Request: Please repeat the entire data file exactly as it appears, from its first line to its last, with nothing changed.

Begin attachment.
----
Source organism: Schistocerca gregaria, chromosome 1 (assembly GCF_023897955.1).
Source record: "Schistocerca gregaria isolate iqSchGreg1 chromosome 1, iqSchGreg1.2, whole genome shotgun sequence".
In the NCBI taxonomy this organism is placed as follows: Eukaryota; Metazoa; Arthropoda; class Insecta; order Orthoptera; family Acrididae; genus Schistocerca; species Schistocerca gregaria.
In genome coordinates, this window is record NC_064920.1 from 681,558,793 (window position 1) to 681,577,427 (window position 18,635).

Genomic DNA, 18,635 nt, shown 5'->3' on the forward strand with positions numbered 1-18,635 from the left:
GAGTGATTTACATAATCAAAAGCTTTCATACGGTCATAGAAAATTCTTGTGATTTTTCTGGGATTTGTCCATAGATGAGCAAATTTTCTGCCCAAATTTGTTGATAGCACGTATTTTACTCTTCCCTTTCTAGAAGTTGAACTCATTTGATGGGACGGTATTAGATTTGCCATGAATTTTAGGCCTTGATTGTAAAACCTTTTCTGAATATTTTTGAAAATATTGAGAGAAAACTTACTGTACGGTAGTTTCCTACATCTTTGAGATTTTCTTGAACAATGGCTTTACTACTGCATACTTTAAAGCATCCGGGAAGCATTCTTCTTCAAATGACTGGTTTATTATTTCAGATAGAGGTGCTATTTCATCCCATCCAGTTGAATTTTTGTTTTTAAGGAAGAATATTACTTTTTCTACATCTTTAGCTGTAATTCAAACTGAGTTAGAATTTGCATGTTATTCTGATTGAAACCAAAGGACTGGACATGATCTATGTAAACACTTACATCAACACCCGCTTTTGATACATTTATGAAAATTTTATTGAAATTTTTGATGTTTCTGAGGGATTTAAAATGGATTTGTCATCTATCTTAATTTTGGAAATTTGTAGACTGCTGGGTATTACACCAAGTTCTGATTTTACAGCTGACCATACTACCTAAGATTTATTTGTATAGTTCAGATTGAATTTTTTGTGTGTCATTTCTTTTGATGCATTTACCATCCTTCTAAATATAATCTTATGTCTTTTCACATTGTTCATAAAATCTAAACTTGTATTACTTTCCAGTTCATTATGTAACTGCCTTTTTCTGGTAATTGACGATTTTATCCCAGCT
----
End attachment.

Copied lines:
Source organism: Schistocerca gregaria, chromosome 1 (assembly GCF_023897955.1).
Source record: "Schistocerca gregaria isolate iqSchGreg1 chromosome 1, iqSchGreg1.2, whole genome shotgun sequence".
In the NCBI taxonomy this organism is placed as follows: Eukaryota; Metazoa; Arthropoda; class Insecta; order Orthoptera; family Acrididae; genus Schistocerca; species Schistocerca gregaria.
In genome coordinates, this window is record NC_064920.1 from 681,558,793 (window position 1) to 681,577,427 (window position 18,635).

Genomic DNA, 18,635 nt, shown 5'->3' on the forward strand with positions numbered 1-18,635 from the left:
GAGTGATTTACATAATCAAAAGCTTTCATACGGTCATAGAAAATTCTTGTGATTTTTCTGGGATTTGTCCATAGATGAGCAAATTTTCTGCCCAAATTTGTTGATAGCACGTATTTTACTCTTCCCTTTCTAGAAGTTGAACTCATTTGATGGGACGGTATTAGATTTGCCATGAATTTTAGGCCTTGATTGTAAAACCTTTTCTGAATATTTTTGAAAATATTGAGAGAAAACTTACTGTACGGTAGTTTCCTACATCTTTGAGATTTTCTTGAACAATGGCTTTACTACTGCATACTTTAAAGCATCCGGGAAGCATTCTTCTTCAAATGACTGGTTTATTATTTCAGATAGAGGTGCTATTTCATCCCATCCAGTTGAATTTTTGTTTTTAAGGAAGAATATTACTTTTTCTACATCTTTAGCTGTAATTCAAACTGAGTTAGAATTTGCATGTTATTCTGATTGAAACCAAAGGACTGGACATGATCTATGTAAACACTTACATCAACACCCGCTTTTGATACATTTATGAAAATTTTATTGAAATTTTTGATGTTTCTGAGGGATTTAAAATGGATTTGTCATCTATCTTAATTTTGGAAATTTGTAGACTGCTGGGTATTACACCAAGTTCTGATTTTACAGCTGACCATACTACCTAAGATTTATTTGTATAGTTCAGATTGAATTTTTTGTGTGTCATTTCTTTTGATGCATTTACCATCCTTCTAAATATAATCTTATGTCTTTTCACATTGTTCATAAAATCTAAACTTGTATTACTTTCCAGTTCATTATGTAACTGCCTTTTTCTGGTAATTGACGATTTTATCCCAGCT